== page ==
Whether by Providence or a random swerve of the atoms, it happened that Abraham Lincoln and Charles Darwin both were born on February 12, 1809. The bicentennial of this pregnant coincidence is the occasion for Adam Gopnik’s Angels and Ages: A Short Book about Darwin, Lincoln, and Modern Life. The title alludes to a resonant ambiguity over just what Edwin Stanton said at the president’s deathbed in 1865. Did his secretary of war commend Lincoln “to the angels” or “to the ages”? To whatever remained of the old hierarchical cosmos, or to the record of great but strictly human endeavor?
The New Yorker contributor draws parallels between the bearded eminences through a set of short essays that are part biographical sketches, part haute vulgarisation of cultural and scientific history. Lincoln and Darwin are, writes Gopnik, “symbols of the two pillars of the society we live in: one representing liberal democracy, the other the human sciences – one a faith in armed republicanism and government of the people, the other a belief that objective knowledge about human history and the human condition, who we are and how we got here, exists.” They are heroic figures in the creation of a liberal, modern, secular sensibility. (Which, let me add, may have something to do with why nobody really thinks of the Republicans as the “party of Lincoln” any more; and we know all too well what its base thinks of Darwin.)
The men also shared a certain plainspoken eloquence – the product of a hardscrabble lucidity that bears no resemblance to faux folksiness. They had the ability to marshal small facts and precise observations – whether about the breeding of pigeons or the relationship between the Declaration of Independence and the Constitution – into arguments with momentous implications. The common element of Darwin’s and Lincoln’s style was, as Gopnik characterizes it, “the writer’s faith in plain English, his hope that people’s minds and hearts can be altered by the slow crawl of fact as much as the long reach of revelation.”
Darwin’s role in challenging “the long reach of revelation” is well known, and still widely resented. But the challenge his research posed to religious orthodoxy was a source of personal anxiety long before the public felt its impact: Darwin’s beloved wife was pious, and the dread of giving her pain meant that the ideas in “On the Origin of Species” spent an unusually long time simmering. (Unabashed laureate of bourgeois domesticity that he is, Gopnik seems in his element when evoking the happiness of the gentleman-scientist surrounded by his brood.) While his own faith dwindled down to a stoic agnosticism, Darwin left it to others to draw out the radical implications of his work.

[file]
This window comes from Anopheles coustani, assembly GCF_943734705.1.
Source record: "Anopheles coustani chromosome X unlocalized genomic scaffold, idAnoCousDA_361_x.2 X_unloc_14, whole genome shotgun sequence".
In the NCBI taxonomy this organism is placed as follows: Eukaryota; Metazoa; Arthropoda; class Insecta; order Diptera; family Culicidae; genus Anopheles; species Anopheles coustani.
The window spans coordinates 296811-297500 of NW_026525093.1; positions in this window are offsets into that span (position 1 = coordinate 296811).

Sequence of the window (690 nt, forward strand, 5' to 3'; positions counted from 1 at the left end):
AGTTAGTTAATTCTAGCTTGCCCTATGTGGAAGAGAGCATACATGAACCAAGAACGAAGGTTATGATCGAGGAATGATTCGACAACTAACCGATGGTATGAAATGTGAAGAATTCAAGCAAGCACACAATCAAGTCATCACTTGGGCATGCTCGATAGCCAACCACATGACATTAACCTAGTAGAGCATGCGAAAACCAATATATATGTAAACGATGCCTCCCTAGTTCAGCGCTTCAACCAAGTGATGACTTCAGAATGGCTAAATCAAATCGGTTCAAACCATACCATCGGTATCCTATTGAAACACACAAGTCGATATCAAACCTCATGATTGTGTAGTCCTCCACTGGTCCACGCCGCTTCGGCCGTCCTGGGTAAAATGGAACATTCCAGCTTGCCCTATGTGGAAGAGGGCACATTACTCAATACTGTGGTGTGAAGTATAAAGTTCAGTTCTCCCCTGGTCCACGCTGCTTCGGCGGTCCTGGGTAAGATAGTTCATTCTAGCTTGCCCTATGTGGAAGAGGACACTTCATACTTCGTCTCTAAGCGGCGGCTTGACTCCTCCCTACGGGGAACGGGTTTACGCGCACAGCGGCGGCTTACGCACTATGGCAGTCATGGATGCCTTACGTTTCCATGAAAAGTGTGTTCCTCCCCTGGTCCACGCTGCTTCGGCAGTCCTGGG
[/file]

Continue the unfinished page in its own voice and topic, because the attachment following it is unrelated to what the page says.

Lincoln’s religious beliefs – or, possibly, his lack of them – is a far more vexed question. He seems to have started out with a tough-minded skepticism, rather like that of so many of the Founding Fathers, whose conspicuous failure to mention God in the Constitution did not go unnoticed by the Christian Right of their day. But by the second inaugural, we find a reference to the deity that seems, at first, too awe-inspiring and wrenching to be ambiguous: “if God will that… [the war] continue until all the wealth piled by the bondsman’s two hundred and fifty years of unrequited toil shall be sunk, and every drop of blood drawn with the lash be paid by another drawn with the sword, as was said three thousand years ago, so still it must be said ‘the judgments of the Lord are true and righteous altogether.’”
There is, however, a tragic undercurrent to this invocation of the Almighty amidst the horrors of war that is well this side of the Biblical sweetening of a Rumsfeld memo. Lincoln “found no serenity in the idea that he was doing God’s work,” writes Gopnik. “His point in the second inaugural is not that he is doing God’s will but that God’s will is going to be done, no matter what Lincoln does…. He came increasingly to believe in Providence, but it was a Providence that acted mercilessly through history, not one that regularly interceded with compassion. That was left to men, and presidents.”
What Darwin and Lincoln finally share, then, by Gopnik’s account, is this challenging sense of life – one marked by a willingness to accept our place in a world that seems, at times, to be propelled by something we can call progress, while also hitting us over the head at regular intervals with proof that monstrosity remains very much in our nature, if not in the nature of things.
This is not a faith. It is, rather, a realization – and one that is not quite consoling, though Gopnik does try to extract from it a kind of liberal humanist spirituality. His final pages are more than slightly reminiscent of certain essays by E. B. White. “Intimations of the numinous may begin and end in us,” runs Gopnik’s closing dithyramb to modernity, “but they are as real as descriptions of the natural; Sunday feelings are as real as Monday facts. On this point, Darwin and Lincoln, along with all the other poets of modern life, would have agreed. There is more to man than the breath in his body, if only the hat on his head, and the hope in his heart.”
A sentiment for the age of Obama, to be sure, or at least for its Sunday moods. Politics tends to give less quarter to sentiment on Monday morning – though perhaps we can make an exception for a three-day weekend.